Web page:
By Mark Spector
FRISCO, TEXAS — Brett Hull leaned up against the wall at the Dallas’ Stars practice facility and admitted to going after Sean Avery last summer, “Because I didn’t feel we had guys who would stand up and be counted. He would be one of those guys.”
Now he says he can’t even speak to Avery and has absolutely no idea what state of mental health the suspended Stars winger is in.
Hull, a co-general manager of the Stars, can’t even divulge the team’s plans for Avery when his suspension ends on Saturday night.
“We don’t have any. First of all we have to find out, how long is his treatment?” said Hull, who on Wednesday told the Dallas Morning News, “he is suspended and … he’s in the (NHL)PA’s treatment program.”
The program is actually a shared entity between the league and the players’ association, known as the NHLPA/NHL Substance Abuse and Behavioral Health Program. It covers everything from addictions to, in Avery’s case, anger management issues.
If Avery is indeed enrolled in the NHLPA/NHL program, the problem, Hull said, is that under collective bargaining agreement rules the team is not allowed to monitor a player’s progress. It is designed that way to minimize outside pressures so the player can heal.
Sources say it is highly unlikely Avery will be ready to return to hockey in a matter of days, with his suspension concluding after Dallas’ Saturday night game in Nashville.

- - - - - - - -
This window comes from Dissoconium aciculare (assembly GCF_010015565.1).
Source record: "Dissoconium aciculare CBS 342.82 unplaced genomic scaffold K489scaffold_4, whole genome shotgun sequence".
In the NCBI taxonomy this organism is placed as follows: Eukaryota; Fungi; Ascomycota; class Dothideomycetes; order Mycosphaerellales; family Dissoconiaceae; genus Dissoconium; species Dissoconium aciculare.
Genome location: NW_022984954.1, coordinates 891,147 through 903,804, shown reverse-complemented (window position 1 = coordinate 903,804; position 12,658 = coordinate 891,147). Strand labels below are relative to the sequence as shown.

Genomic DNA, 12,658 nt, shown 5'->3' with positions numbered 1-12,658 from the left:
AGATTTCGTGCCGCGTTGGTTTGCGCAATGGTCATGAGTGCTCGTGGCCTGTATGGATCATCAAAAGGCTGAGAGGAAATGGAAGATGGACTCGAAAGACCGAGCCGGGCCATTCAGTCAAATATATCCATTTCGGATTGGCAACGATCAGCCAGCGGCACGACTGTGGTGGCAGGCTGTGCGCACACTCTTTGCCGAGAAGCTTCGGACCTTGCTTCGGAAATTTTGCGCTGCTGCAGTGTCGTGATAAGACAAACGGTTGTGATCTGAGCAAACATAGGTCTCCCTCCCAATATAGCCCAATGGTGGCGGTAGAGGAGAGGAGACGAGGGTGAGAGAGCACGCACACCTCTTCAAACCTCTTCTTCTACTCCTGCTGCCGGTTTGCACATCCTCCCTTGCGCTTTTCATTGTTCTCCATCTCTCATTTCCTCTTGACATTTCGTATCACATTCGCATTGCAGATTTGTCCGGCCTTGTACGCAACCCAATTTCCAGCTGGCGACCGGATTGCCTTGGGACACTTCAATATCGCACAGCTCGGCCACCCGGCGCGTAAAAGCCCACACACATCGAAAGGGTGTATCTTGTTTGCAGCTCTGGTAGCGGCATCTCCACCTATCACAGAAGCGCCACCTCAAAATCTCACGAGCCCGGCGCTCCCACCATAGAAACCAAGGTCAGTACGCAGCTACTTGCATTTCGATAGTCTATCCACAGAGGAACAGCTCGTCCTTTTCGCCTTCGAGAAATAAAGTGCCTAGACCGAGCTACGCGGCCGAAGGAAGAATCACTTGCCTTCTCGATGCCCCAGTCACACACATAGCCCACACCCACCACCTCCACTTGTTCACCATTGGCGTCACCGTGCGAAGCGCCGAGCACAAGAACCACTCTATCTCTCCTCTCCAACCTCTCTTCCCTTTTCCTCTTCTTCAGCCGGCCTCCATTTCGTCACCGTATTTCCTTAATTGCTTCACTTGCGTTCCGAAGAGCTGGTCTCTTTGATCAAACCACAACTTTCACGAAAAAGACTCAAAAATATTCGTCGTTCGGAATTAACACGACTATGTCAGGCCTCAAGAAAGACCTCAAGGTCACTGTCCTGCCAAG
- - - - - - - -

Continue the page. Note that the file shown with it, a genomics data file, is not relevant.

Hull suspected that to be true.
“It doesn’t take one week to fix that,” Hull said of Avery’s alleged anger management issues. “There has got to be some serious demons and stuff in there. And when they arise (due to being at) the rink, he can’t come back around the rink when that’s his biggest problem.
“How long is it going to take before he’s better? How are we as an organization supposed to find out how things are going for him? How’s the timetable? Where is this going?”
Hull would love to call Avery just to check in, but “I can’t. He’s in treatment,” Hull said. “And if he doesn’t want to tell me anything when he can (speak to Stars management), he doesn’t have to.”
Hull has been given the lion’s share of the blame for the Avery signing, a four-year deal worth $15.5 million. He stands up to the fact that he backed the signing, but scoffs at people who say the decision was his and his alone.
“I’m like an intern. I’m learning the job,” he said Thursday. “Les (Jackson) is the GM here, and I learn from him every day. He’s got years of experience at the job. You think I make a decision like that myself? Everybody is (involved with) a decision like that.”
There were dissenters inside the Stars’ war room no doubt — like, very probably, Stars director of player personnel Dave Taylor, Avery’s GM in Los Angeles for a time. But Hull said he pushed for Avery because he saw a bit of fire brand in the sassy winger.
“A guy who has personality,” said Hull. He cited his distaste for the recent rash of news stories emanating from the Stars locker room featuring anonymous players being quoted. “That was one of the reasons I wanted him here. Because I didn’t feel we had guys who would stand up and be counted. He would be one of those guys.
“It was a plan that, obviously, had some risk. And unfortunately the worst scenario happened.”
Avery hit rock bottom. And so have the Stars, mired in last place in the West.